Thursday, 21 June 2012
I give notice that, on the next day of sitting, I shall move:
That the provisions of paragraphs (5) to (8) of standing order 111 not apply to the Tax Laws Amendment (Managed Investment Trust Withholding Tax) Bill 2012, allowing it to be considered during this period of sittings.
I also table a statement of reasons justifying the need for this bill to be considered during these sittings and seek leave to have the statement incorporated in Hansard.
The statement read as follows—
TAX LAWS AMENDMENT (MANAGED INVESTMENT TRUST WITHHOLDING TAX) BILL 2012
Purpose of the Bill
The bill will:
Increase the managed investment trust (MIT) final withholding tax rate, from the current rate of 7.5 per cent final to 15 per cent final as of 1 July 2012.
Reasons for Urgency
This MIT measure increases withholding tax applicable to fund payments on or after 1 July 2012. In order for the new rate of 15 per cent to apply to fund payments, this bill will need to pass through the Parliament before 1 July 2012.
Senator Collins to move:
That consideration of the business before the Senate on Wednesday, 15 August 2012, be interrupted at approximately 5 pm, but not so as to interrupt a senator speaking, to enable Senator Thorp to make her first speech without any question before the chair.
Senator Abetz to move:
That the Senate—
(a) notes findings by Fair Work Australia that Mr Craig Thomson misused $500 000 of Health Services Union members' funds for sexual services, personal travel and entertainment and to secure a seat in the Federal Parliament; and
(b) condemns the misuse of union members' funds as found by Fair Work Australia.
Senators Cormann and Johnston to move:
That there be laid on the table by the Minister representing the Assistant Treasurer, by noon on Thursday, 28 June 2012, all documents, including all correspondence and emails between the Australian Securities and Investments Commission and the Financial Ombudsman Service, in relation to the changes in the terms of reference of the Financial Ombudsman Service which came into force on 1 January 2012.
Senator Milne to move:
That the following matter be referred to the Economics References Committee for inquiry and report by 23 August 2012:
The causes of electricity bill increases and options to moderate future increases, with particular reference to:
(a) identification of the key causes of electricity price increases over recent years and in future projections;
(b) whether the current electricity market objectives, and governance and regulation structures have been and will continue to be effective at moderating costs and serving their intended purposes;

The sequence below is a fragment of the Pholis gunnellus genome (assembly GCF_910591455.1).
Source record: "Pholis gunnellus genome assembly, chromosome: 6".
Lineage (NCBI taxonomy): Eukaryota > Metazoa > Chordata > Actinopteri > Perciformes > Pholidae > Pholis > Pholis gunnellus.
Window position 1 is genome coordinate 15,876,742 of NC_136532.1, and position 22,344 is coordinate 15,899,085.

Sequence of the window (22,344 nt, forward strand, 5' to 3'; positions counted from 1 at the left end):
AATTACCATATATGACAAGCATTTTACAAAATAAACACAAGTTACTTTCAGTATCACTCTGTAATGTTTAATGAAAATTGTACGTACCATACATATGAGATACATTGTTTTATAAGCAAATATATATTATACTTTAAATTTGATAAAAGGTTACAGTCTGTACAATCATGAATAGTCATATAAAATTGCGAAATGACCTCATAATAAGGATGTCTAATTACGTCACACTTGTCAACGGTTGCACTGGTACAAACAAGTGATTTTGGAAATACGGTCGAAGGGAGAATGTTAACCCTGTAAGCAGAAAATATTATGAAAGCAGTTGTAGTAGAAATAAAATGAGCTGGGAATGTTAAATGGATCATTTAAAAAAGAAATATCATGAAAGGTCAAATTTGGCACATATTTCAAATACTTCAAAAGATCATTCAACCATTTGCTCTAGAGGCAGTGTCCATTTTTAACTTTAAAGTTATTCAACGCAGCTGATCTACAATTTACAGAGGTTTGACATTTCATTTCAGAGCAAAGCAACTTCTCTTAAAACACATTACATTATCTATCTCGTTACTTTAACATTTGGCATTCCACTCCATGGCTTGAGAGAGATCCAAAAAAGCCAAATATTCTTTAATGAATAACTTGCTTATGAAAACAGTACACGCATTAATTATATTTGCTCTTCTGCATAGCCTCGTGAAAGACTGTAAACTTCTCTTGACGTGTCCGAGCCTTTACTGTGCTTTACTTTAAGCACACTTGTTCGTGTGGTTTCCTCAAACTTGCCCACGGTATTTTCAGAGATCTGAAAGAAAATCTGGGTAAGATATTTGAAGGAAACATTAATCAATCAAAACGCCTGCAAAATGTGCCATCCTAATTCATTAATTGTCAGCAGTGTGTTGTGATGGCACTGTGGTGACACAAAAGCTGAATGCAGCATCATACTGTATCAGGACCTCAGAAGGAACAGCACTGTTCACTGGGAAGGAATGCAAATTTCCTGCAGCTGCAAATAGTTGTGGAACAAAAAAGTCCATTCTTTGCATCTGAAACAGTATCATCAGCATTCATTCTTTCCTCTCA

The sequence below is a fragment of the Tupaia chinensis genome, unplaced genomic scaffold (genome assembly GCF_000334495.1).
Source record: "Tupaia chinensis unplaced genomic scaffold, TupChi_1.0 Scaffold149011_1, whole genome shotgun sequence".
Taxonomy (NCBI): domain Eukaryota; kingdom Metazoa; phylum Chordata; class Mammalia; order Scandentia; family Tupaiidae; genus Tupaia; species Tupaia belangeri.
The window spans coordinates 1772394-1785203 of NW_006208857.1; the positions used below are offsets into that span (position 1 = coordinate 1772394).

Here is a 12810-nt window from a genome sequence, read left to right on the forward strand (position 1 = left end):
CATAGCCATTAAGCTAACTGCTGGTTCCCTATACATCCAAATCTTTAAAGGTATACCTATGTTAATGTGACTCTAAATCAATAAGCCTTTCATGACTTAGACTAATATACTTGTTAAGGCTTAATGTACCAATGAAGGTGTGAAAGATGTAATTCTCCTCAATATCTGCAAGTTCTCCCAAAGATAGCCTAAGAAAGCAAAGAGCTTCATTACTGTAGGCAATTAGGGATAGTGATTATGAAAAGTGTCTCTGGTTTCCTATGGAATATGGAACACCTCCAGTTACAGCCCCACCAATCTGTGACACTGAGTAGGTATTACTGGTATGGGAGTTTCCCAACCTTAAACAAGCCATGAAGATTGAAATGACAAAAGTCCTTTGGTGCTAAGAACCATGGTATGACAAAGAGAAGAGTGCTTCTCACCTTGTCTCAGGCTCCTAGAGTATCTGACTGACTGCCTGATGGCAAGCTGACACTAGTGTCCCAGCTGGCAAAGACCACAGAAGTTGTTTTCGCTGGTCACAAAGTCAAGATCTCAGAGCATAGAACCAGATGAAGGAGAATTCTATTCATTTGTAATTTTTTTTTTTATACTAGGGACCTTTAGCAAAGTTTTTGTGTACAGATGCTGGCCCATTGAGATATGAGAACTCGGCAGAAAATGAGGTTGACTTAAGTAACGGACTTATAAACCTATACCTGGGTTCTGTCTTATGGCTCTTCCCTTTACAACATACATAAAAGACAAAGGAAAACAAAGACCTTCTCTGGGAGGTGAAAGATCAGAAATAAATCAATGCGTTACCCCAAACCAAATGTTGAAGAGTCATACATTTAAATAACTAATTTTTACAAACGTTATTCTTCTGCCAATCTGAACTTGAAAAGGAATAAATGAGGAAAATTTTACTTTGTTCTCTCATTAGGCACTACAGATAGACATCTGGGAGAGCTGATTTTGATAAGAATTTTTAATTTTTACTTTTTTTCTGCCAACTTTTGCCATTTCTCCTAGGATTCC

(c) the accuracy of past electricity demand projections, the impact of declining wholesale electricity prices and the role of energy efficiency;
(d) barriers to reform created by the National Electricity Market institutions, including state-based regulators, the Australian Energy Market Operator, the Australian Energy Market Commission and the Australian Energy Regulator (AER), and whether the reach of the AER is unnecessarily restricted;
(e) the difference in cost drivers between private and government-owned transmission and distribution businesses and the significant decline in the productivity of these businesses;
(f) the impact of state and federal government measures to reduce greenhouse gas emissions and support renewable energy and energy efficiency in light of market externalities, broader social and economic benefits and whether market objectives should be reconsidered in light of these benefits;
(g) whether or not network reliability standards are unnecessarily high, and whether there are benefits of moving to a more sophisticated probabilistic approach to reliability standards, including more appropriate metrics of value of unserved energy and value of customer reliability;
(h) the effects of the imposition of obligations on electricity distributors for minimum targeted levels of 'demand management' and consumer energy efficiency schemes;
(i) the benefits of decoupling the profits of electricity distributors from the volume of energy supplied;
(j) the materiality of 'merit order' based price reductions in the wholesale energy market from increasing levels of distributed generation;
(k) regulatory and other barriers relating to the connection processes for embedded generators;
(l) the potential to shift from an energy-only market to markets in both energy and capacity, to restrain price volatility, ensure resource adequacy, and foster the development of a broad, competitive mix of generation and demand-side resources;
(m) the potential for increased funding of, and capacity for, consumer advocacy to reduce bills through countering the lobbying of market participants and networks;
(n) the need for a government agency to coordinate and promote energy savings, demand management and distributed generation;
(p) any related matters.